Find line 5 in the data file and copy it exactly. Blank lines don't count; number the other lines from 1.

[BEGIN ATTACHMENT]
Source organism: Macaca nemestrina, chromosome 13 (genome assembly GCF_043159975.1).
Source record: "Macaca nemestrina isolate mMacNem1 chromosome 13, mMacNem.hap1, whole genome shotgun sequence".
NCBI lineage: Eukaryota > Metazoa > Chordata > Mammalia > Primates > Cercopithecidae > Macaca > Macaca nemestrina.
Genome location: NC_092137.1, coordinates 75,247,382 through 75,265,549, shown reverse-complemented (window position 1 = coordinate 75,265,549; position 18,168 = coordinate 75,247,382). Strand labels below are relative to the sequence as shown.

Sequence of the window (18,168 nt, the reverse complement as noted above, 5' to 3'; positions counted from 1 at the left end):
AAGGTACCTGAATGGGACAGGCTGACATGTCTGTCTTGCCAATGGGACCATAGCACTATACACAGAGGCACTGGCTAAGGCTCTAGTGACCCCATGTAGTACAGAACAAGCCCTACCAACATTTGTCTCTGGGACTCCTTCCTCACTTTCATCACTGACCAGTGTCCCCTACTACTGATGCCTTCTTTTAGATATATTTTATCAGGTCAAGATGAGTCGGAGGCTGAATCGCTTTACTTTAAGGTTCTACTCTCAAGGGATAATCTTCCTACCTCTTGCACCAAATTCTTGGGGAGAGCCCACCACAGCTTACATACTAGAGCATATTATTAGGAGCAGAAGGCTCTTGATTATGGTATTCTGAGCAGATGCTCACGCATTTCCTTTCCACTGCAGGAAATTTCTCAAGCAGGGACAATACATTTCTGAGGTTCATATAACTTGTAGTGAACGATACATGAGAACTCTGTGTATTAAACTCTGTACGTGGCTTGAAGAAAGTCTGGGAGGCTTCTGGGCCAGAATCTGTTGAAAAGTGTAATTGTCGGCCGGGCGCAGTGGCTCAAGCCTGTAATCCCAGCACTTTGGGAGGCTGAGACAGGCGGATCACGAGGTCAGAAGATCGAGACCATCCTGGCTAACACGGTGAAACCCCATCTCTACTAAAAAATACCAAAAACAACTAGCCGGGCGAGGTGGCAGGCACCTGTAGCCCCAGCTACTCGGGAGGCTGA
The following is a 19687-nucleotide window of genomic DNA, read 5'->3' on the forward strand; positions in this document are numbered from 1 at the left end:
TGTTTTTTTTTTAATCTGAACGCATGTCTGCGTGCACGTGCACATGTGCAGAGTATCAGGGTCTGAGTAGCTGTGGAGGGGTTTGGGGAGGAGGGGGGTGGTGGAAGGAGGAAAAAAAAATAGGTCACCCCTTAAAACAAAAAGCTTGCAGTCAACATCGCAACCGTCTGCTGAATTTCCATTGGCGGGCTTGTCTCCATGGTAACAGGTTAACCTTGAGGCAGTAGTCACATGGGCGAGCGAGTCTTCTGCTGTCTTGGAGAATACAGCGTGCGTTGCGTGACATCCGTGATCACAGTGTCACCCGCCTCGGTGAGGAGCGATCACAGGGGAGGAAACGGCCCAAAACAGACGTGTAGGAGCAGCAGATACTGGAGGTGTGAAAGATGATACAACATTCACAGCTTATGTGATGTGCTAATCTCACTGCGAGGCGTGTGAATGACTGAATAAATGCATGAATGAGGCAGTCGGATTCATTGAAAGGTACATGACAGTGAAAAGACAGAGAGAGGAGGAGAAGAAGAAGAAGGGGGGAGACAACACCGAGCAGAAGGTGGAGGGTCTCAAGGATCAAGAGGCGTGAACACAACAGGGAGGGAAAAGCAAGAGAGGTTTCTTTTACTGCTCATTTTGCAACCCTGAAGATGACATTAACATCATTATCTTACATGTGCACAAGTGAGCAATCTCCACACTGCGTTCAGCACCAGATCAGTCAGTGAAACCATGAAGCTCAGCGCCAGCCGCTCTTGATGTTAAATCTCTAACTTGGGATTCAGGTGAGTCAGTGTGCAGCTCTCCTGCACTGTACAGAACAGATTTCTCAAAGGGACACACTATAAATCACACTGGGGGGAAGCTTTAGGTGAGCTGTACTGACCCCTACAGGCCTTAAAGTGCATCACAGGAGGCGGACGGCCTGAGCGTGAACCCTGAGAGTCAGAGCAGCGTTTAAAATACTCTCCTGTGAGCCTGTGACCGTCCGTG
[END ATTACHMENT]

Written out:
Sequence of the window (18,168 nt, the reverse complement as noted above, 5' to 3'; positions counted from 1 at the left end):